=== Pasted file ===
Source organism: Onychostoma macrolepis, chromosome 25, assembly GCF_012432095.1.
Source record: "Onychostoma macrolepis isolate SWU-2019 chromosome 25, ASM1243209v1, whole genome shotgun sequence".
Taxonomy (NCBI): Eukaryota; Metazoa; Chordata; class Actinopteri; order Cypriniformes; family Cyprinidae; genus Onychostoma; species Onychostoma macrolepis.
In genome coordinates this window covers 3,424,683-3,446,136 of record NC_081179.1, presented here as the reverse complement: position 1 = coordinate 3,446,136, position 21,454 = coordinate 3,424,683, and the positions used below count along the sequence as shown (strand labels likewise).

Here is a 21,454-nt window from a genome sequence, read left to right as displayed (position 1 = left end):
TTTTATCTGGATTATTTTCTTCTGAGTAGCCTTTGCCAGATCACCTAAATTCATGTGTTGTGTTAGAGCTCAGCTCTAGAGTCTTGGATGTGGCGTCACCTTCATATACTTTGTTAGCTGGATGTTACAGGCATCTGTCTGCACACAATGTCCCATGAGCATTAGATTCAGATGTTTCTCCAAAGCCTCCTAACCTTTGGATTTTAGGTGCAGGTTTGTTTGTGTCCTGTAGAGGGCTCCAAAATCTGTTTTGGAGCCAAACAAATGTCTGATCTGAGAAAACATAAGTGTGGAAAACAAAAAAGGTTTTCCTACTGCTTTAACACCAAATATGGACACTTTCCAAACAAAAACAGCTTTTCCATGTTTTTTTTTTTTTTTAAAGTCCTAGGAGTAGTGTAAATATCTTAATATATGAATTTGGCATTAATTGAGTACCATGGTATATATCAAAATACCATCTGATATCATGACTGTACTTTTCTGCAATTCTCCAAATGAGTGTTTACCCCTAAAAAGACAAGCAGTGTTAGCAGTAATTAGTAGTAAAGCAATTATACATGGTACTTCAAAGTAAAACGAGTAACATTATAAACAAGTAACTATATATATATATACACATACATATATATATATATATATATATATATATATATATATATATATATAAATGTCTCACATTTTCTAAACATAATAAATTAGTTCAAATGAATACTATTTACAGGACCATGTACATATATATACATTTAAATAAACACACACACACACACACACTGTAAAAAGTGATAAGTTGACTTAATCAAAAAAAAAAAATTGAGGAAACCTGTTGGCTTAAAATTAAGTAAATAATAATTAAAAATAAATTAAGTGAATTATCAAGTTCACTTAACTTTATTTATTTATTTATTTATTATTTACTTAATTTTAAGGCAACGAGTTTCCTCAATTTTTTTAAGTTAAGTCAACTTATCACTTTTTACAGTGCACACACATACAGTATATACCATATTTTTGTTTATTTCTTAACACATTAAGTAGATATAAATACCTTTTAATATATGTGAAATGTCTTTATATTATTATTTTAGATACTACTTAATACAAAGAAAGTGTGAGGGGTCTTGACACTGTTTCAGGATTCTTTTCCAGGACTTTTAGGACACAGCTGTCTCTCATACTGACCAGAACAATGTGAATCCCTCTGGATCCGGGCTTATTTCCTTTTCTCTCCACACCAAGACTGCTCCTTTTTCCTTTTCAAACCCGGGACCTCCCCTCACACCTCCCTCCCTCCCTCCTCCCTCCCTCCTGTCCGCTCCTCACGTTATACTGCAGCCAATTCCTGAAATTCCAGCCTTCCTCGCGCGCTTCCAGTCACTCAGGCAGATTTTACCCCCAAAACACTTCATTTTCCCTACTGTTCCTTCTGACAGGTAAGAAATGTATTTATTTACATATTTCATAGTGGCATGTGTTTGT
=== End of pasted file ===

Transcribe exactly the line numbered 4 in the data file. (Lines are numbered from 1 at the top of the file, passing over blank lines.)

In genome coordinates this window covers 3,424,683-3,446,136 of record NC_081179.1, presented here as the reverse complement: position 1 = coordinate 3,446,136, position 21,454 = coordinate 3,424,683, and the positions used below count along the sequence as shown (strand labels likewise).